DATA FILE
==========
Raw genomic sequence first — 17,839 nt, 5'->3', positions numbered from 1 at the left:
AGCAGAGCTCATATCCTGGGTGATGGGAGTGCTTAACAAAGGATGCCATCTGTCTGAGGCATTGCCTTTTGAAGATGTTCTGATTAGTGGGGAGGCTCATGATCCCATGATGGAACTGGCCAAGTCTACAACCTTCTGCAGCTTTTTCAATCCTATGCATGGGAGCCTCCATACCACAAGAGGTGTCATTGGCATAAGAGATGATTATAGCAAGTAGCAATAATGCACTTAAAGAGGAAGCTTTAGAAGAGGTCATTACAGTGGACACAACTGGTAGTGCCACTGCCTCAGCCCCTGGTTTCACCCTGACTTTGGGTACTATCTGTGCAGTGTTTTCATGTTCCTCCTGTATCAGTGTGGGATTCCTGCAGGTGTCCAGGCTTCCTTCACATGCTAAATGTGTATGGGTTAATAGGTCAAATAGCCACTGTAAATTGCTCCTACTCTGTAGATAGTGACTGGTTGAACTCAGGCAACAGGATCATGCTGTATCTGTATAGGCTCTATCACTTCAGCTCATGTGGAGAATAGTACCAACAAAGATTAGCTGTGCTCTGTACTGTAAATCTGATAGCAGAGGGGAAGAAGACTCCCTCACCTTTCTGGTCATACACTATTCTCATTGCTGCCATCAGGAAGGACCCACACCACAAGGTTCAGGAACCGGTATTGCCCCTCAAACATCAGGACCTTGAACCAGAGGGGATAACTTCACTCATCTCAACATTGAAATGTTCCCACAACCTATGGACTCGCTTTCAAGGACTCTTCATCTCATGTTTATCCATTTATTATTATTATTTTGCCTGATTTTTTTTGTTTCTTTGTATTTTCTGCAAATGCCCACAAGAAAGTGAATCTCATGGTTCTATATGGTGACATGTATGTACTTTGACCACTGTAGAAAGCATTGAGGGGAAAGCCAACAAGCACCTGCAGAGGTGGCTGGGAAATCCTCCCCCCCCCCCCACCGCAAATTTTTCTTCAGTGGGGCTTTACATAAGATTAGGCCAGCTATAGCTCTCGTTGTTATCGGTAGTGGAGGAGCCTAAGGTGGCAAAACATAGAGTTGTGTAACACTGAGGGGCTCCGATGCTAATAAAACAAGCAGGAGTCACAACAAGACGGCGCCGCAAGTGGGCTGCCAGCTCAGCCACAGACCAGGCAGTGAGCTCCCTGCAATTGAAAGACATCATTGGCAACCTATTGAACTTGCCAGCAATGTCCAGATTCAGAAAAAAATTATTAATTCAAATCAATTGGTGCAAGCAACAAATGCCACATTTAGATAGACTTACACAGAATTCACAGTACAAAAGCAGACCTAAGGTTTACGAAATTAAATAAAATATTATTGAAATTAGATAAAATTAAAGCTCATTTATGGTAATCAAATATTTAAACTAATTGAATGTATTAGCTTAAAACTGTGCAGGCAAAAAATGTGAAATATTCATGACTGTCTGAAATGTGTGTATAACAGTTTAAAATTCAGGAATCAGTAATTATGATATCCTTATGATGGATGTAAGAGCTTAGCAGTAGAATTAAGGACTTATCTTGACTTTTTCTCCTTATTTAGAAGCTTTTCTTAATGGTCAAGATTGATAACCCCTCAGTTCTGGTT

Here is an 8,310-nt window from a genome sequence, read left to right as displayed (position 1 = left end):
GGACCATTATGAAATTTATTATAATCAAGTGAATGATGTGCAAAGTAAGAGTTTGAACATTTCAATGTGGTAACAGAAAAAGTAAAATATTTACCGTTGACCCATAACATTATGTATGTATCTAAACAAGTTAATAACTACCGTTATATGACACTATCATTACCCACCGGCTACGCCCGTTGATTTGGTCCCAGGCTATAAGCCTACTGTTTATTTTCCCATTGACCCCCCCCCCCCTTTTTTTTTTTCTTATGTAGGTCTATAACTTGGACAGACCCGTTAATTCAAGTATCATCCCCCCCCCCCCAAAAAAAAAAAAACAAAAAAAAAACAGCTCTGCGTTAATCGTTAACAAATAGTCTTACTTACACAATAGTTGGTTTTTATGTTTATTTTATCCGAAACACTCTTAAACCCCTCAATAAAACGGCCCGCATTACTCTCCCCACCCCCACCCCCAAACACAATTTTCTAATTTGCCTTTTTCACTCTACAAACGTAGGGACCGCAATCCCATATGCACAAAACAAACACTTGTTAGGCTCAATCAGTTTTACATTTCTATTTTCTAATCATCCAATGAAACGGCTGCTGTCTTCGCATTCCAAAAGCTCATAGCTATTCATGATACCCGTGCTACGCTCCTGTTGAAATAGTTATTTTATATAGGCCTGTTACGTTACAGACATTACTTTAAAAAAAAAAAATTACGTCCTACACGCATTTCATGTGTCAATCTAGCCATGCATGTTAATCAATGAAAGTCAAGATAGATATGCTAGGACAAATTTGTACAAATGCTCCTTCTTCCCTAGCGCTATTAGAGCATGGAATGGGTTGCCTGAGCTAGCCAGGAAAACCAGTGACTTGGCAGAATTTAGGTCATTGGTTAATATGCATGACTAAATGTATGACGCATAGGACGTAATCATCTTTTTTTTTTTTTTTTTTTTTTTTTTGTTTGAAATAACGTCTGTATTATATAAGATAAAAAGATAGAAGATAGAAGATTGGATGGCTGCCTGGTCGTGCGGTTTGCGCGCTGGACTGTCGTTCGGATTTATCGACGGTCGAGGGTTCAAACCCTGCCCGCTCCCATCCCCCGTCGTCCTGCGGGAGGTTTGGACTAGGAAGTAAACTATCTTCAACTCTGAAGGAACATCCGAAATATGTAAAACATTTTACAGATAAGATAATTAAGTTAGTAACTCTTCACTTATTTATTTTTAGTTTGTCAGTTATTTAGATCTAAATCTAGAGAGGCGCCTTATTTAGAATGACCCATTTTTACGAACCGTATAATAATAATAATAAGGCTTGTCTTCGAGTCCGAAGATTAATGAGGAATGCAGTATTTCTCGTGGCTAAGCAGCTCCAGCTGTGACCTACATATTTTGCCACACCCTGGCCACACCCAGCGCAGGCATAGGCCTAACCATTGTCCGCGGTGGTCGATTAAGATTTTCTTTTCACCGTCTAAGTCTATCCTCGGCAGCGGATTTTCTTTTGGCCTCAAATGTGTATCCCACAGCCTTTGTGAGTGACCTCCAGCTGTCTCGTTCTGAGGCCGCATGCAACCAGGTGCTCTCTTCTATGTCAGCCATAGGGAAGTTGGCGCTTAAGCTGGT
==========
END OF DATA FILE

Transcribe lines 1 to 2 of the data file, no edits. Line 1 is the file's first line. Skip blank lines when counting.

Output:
Raw genomic sequence first — 17,839 nt, 5'->3', positions numbered from 1 at the left:
AGCAGAGCTCATATCCTGGGTGATGGGAGTGCTTAACAAAGGATGCCATCTGTCTGAGGCATTGCCTTTTGAAGATGTTCTGATTAGTGGGGAGGCTCATGATCCCATGATGGAACTGGCCAAGTCTACAACCTTCTGCAGCTTTTTCAATCCTATGCATGGGAGCCTCCATACCACAAGAGGTGTCATTGGCATAAGAGATGATTATAGCAAGTAGCAATAATGCACTTAAAGAGGAAGCTTTAGAAGAGGTCATTACAGTGGACACAACTGGTAGTGCCACTGCCTCAGCCCCTGGTTTCACCCTGACTTTGGGTACTATCTGTGCAGTGTTTTCATGTTCCTCCTGTATCAGTGTGGGATTCCTGCAGGTGTCCAGGCTTCCTTCACATGCTAAATGTGTATGGGTTAATAGGTCAAATAGCCACTGTAAATTGCTCCTACTCTGTAGATAGTGACTGGTTGAACTCAGGCAACAGGATCATGCTGTATCTGTATAGGCTCTATCACTTCAGCTCATGTGGAGAATAGTACCAACAAAGATTAGCTGTGCTCTGTACTGTAAATCTGATAGCAGAGGGGAAGAAGACTCCCTCACCTTTCTGGTCATACACTATTCTCATTGCTGCCATCAGGAAGGACCCACACCACAAGGTTCAGGAACCGGTATTGCCCCTCAAACATCAGGACCTTGAACCAGAGGGGATAACTTCACTCATCTCAACATTGAAATGTTCCCACAACCTATGGACTCGCTTTCAAGGACTCTTCATCTCATGTTTATCCATTTATTATTATTATTTTGCCTGATTTTTTTTGTTTCTTTGTATTTTCTGCAAATGCCCACAAGAAAGTGAATCTCATGGTTCTATATGGTGACATGTATGTACTTTGACCACTGTAGAAAGCATTGAGGGGAAAGCCAACAAGCACCTGCAGAGGTGGCTGGGAAATCCTCCCCCCCCCCCCACCGCAAATTTTTCTTCAGTGGGGCTTTACATAAGATTAGGCCAGCTATAGCTCTCGTTGTTATCGGTAGTGGAGGAGCCTAAGGTGGCAAAACATAGAGTTGTGTAACACTGAGGGGCTCCGATGCTAATAAAACAAGCAGGAGTCACAACAAGACGGCGCCGCAAGTGGGCTGCCAGCTCAGCCACAGACCAGGCAGTGAGCTCCCTGCAATTGAAAGACATCATTGGCAACCTATTGAACTTGCCAGCAATGTCCAGATTCAGAAAAAAATTATTAATTCAAATCAATTGGTGCAAGCAACAAATGCCACATTTAGATAGACTTACACAGAATTCACAGTACAAAAGCAGACCTAAGGTTTACGAAATTAAATAAAATATTATTGAAATTAGATAAAATTAAAGCTCATTTATGGTAATCAAATATTTAAACTAATTGAATGTATTAGCTTAAAACTGTGCAGGCAAAAAATGTGAAATATTCATGACTGTCTGAAATGTGTGTATAACAGTTTAAAATTCAGGAATCAGTAATTATGATATCCTTATGATGGATGTAAGAGCTTAGCAGTAGAATTAAGGACTTATCTTGACTTTTTCTCCTTATTTAGAAGCTTTTCTTAATGGTCAAGATTGATAACCCCTCAGTTCTGGTT